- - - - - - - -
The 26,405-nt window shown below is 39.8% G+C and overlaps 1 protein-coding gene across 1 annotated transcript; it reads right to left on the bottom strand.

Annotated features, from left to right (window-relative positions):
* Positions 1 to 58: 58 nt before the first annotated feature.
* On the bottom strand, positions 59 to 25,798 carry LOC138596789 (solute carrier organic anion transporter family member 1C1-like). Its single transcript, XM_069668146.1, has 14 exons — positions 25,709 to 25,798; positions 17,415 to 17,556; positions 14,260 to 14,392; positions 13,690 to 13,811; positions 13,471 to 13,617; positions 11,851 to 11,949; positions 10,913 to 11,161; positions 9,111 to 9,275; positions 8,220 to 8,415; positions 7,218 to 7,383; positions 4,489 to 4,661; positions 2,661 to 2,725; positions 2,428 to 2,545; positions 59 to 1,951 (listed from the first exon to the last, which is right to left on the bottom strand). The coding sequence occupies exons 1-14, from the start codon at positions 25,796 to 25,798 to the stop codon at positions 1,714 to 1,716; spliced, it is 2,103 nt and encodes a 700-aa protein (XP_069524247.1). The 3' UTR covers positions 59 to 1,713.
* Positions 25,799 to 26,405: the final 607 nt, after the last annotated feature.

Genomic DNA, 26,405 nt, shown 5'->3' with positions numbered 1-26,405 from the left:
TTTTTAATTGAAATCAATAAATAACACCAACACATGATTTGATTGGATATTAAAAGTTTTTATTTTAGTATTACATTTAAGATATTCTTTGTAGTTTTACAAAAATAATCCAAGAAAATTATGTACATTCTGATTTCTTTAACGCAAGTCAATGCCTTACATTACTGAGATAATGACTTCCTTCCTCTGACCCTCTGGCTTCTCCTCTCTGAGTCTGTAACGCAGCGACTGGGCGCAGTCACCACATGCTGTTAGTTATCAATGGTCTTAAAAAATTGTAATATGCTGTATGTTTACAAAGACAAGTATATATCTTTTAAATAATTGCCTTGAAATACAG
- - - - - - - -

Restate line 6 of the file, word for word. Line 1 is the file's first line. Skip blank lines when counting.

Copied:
Genomic DNA, 26,405 nt, shown 5'->3' with positions numbered 1-26,405 from the left: